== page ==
Looking at the daily we note that the upcoming trend line support could act as a trigger for a longer-term short position as it would give us an opportunity to set a lower stop loss and perhaps get a favourable risk-reward. We’re not entirely sure yet what we are going to do with KIO in the coming week, but we will be watching that trend line support as well as momentum and the Chinese and commodity markets.

Weekly game plan 2 February 2020 -  2

Goldfields

A bit a knee jerk trade if this ends up being taken. It just seems that with so much fear, the odds are good that we will see a weaker Rand and a higher Gold price… so it necessarily follows that local Gold counters will do well. GFI looks as it it is breaking significant resistance on the weekly chart.

Weekly game plan 2 February 2020 - GFI

One the daily chart, we’ve indicated some resistance levels. One left to do and we’re in multi-year high territory. It’s a choppy, gappy, horrible share to trade. We advise caution, wide stops and small positions if you’re getting involved with this stock.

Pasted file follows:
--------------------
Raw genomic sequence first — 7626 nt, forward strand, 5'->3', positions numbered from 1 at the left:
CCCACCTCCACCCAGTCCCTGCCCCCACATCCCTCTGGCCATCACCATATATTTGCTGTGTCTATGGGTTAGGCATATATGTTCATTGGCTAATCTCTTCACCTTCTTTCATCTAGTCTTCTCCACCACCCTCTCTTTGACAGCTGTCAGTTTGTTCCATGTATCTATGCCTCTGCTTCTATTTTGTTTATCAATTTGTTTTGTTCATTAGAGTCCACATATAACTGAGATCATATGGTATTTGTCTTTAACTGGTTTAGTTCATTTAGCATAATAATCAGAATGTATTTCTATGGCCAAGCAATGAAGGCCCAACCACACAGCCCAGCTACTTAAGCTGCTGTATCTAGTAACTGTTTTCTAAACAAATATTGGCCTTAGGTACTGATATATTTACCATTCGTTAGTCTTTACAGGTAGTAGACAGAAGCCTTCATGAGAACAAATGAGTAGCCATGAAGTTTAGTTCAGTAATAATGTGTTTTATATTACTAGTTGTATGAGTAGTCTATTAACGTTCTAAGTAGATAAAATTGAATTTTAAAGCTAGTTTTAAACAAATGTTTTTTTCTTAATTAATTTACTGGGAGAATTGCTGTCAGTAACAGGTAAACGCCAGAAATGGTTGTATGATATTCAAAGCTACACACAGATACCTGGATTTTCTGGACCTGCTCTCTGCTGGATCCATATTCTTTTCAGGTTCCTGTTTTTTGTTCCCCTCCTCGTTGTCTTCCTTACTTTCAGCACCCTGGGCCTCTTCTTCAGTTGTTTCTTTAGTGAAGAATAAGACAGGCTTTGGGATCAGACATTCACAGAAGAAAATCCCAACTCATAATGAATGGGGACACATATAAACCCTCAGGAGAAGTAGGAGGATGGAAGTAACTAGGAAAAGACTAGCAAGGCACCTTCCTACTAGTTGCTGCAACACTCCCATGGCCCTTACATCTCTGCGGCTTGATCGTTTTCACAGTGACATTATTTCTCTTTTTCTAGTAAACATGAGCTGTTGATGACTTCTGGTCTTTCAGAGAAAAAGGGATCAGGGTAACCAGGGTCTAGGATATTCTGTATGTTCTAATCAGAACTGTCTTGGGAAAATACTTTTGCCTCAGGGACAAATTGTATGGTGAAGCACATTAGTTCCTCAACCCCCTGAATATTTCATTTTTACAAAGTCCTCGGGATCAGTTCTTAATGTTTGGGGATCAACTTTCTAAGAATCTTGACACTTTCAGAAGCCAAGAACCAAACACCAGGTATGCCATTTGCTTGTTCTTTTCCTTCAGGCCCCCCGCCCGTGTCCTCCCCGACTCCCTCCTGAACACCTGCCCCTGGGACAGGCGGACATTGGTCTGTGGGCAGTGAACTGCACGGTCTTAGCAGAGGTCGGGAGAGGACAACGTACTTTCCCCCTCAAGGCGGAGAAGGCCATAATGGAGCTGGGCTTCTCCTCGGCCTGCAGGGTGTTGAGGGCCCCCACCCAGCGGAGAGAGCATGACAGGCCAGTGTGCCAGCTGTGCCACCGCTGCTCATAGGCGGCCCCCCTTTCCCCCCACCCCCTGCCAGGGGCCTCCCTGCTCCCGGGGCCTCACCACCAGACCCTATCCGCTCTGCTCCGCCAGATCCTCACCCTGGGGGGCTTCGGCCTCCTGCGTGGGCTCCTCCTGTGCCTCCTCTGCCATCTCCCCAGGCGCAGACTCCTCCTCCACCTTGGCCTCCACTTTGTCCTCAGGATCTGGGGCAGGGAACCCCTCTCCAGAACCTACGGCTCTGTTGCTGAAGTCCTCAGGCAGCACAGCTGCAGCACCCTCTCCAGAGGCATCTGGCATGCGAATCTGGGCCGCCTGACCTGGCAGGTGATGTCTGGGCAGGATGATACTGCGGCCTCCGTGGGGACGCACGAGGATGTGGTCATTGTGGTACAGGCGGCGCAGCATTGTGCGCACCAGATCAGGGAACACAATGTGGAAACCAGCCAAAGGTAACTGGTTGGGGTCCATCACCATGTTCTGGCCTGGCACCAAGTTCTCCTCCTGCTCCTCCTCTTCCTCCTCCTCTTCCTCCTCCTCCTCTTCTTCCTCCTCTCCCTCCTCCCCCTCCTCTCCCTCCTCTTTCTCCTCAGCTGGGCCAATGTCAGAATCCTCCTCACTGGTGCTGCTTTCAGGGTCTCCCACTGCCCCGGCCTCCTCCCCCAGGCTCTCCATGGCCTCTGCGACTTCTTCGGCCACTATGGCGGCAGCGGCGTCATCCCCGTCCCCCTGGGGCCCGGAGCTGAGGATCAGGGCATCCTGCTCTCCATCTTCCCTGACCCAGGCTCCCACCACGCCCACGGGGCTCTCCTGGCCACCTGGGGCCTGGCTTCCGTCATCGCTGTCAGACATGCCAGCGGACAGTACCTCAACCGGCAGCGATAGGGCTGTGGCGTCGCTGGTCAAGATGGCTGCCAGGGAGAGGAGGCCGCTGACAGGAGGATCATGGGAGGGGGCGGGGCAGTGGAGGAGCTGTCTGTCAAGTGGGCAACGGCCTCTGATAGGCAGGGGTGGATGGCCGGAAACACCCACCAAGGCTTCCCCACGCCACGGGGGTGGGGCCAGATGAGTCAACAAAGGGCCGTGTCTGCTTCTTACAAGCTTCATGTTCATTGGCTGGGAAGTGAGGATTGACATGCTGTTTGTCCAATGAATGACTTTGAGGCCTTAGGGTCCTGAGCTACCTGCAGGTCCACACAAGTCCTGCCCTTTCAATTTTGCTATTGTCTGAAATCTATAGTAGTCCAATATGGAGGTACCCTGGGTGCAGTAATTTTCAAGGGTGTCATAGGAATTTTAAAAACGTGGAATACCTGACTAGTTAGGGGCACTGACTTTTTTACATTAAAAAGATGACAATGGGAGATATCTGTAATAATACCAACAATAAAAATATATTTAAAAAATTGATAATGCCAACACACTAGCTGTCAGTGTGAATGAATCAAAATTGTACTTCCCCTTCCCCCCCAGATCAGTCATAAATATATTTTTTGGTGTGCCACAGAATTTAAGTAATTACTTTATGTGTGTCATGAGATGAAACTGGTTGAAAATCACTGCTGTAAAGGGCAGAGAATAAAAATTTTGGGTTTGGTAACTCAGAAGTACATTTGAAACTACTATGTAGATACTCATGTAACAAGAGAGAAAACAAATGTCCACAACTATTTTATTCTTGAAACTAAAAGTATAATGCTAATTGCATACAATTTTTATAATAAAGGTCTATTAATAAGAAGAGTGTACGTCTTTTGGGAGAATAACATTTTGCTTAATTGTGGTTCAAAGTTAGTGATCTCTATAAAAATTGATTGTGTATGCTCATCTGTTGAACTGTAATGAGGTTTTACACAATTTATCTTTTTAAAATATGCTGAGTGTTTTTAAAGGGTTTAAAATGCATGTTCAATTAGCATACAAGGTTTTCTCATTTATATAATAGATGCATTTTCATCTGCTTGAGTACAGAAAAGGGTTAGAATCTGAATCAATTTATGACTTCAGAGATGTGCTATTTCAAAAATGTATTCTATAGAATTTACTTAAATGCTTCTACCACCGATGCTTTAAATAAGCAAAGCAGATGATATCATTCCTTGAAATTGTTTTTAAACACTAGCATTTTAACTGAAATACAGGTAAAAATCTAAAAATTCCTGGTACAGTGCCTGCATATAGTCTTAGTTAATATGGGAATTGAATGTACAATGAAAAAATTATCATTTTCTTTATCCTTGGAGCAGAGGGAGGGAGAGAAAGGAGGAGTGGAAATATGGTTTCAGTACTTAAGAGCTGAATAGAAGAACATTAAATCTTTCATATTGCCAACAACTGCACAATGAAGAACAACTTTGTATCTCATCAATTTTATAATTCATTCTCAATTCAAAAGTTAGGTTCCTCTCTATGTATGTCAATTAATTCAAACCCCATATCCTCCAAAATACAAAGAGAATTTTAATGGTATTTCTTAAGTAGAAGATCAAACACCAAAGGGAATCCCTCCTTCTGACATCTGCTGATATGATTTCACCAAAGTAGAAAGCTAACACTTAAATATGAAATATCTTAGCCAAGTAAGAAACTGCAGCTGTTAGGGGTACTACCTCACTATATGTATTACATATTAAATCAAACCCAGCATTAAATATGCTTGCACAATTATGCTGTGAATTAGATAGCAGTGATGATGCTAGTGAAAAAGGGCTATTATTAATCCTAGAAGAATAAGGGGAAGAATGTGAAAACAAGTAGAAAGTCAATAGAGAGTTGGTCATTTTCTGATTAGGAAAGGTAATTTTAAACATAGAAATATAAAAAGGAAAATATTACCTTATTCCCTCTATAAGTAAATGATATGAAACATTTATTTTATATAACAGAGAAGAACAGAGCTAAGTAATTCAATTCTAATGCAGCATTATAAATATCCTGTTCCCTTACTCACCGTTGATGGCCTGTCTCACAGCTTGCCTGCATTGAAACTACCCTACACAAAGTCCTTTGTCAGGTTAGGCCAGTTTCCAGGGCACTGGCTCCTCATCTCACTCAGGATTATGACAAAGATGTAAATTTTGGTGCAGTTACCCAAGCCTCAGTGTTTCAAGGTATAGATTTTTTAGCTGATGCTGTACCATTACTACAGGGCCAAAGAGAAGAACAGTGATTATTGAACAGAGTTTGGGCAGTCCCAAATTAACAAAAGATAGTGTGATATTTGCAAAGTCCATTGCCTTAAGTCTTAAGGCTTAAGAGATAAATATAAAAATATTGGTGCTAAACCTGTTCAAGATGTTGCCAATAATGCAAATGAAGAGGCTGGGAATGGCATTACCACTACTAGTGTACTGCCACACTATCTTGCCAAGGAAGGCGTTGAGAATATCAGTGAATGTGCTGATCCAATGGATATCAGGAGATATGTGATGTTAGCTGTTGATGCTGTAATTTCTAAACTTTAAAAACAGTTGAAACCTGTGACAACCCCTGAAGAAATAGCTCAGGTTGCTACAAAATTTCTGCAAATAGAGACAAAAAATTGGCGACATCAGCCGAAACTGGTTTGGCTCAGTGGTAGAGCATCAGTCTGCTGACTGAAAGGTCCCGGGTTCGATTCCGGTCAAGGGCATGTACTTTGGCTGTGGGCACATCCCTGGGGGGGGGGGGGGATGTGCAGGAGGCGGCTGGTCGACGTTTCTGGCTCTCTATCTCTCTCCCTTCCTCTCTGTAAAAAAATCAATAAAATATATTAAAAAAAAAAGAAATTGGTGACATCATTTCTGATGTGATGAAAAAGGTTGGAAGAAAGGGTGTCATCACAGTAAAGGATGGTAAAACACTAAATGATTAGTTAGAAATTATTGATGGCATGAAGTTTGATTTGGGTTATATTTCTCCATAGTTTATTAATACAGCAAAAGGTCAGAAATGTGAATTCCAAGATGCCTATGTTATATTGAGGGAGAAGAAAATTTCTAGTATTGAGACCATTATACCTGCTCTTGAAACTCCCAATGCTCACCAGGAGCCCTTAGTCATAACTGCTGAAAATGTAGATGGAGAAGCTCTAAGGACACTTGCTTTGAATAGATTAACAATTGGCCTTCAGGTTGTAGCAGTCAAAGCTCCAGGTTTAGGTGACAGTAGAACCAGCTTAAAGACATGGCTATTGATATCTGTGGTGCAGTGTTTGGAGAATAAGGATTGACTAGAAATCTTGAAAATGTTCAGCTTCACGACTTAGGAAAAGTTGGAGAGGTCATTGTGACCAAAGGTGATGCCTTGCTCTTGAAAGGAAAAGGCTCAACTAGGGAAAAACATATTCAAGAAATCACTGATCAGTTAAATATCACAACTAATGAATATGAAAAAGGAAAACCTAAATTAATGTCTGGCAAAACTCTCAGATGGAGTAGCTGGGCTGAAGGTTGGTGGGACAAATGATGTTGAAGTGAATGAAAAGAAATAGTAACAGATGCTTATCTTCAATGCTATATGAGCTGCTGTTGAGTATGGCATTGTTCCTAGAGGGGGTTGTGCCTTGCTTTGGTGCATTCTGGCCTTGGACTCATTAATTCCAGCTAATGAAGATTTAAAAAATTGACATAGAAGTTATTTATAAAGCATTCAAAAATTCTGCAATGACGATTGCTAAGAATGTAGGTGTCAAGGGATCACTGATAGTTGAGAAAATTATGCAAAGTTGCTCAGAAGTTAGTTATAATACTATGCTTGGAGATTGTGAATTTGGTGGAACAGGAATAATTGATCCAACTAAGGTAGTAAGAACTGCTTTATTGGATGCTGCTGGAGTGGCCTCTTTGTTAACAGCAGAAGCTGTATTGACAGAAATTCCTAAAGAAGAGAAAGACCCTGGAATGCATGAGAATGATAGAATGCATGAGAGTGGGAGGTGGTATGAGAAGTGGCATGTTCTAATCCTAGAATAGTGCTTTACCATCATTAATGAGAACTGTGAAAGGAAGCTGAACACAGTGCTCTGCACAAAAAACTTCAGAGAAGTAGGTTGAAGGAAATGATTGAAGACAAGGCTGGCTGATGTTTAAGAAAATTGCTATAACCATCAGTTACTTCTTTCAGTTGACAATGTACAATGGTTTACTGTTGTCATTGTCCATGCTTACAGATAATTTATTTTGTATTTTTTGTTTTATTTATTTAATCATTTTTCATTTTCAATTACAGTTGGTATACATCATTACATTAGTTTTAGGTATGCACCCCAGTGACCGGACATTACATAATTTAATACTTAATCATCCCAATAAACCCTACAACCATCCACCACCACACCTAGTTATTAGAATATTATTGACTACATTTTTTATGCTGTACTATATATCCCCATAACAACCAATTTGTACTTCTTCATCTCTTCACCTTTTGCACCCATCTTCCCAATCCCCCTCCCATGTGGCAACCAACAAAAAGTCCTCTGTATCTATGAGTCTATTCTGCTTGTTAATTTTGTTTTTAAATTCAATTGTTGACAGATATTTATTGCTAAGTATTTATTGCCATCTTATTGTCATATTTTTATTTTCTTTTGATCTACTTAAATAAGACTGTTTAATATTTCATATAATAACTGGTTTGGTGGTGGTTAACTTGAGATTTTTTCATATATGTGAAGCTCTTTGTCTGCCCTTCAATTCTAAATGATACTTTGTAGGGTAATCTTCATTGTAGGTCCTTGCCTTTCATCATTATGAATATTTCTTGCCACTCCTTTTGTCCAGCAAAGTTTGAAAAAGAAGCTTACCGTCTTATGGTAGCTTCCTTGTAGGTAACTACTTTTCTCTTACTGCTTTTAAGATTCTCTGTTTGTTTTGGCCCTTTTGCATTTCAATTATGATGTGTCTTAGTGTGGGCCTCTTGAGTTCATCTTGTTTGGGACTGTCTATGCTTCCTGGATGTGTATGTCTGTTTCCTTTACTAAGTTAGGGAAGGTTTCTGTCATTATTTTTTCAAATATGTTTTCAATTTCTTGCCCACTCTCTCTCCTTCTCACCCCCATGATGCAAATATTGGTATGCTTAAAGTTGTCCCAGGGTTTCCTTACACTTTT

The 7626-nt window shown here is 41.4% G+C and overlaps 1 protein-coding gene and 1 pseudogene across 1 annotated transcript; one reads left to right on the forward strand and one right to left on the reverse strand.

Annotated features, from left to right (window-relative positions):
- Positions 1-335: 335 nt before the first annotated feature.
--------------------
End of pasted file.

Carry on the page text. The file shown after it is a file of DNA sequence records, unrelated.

Weekly game plan 2 February 2020 - GFI 2

*Please note that these trade ideas for part of a larger weekly plan and the value of financial products can increase as well as decrease over time, depending on the value of the underlying securities and market conditions. The risk of loss arising from trading in Contracts for Difference can be substantial. You should carefully consider whether such investments are suitable for you in the light of your circumstances and financial resources.